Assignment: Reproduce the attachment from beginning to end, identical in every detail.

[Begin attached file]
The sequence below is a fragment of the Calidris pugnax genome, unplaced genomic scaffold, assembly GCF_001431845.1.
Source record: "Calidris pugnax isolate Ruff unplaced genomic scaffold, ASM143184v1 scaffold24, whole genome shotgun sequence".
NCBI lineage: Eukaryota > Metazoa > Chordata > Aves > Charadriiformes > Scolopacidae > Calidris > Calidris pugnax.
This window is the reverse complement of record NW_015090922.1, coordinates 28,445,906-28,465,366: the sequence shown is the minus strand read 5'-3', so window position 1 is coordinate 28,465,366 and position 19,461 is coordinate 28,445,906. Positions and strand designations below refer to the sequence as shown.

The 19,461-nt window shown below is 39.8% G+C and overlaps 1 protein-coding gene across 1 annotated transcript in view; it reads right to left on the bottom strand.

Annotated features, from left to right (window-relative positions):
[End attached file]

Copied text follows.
The sequence below is a fragment of the Calidris pugnax genome, unplaced genomic scaffold, assembly GCF_001431845.1.
Source record: "Calidris pugnax isolate Ruff unplaced genomic scaffold, ASM143184v1 scaffold24, whole genome shotgun sequence".
NCBI lineage: Eukaryota > Metazoa > Chordata > Aves > Charadriiformes > Scolopacidae > Calidris > Calidris pugnax.
This window is the reverse complement of record NW_015090922.1, coordinates 28,445,906-28,465,366: the sequence shown is the minus strand read 5'-3', so window position 1 is coordinate 28,465,366 and position 19,461 is coordinate 28,445,906. Positions and strand designations below refer to the sequence as shown.

The 19,461-nt window shown below is 39.8% G+C and overlaps 1 protein-coding gene across 1 annotated transcript in view; it reads right to left on the bottom strand.

Annotated features, from left to right (window-relative positions):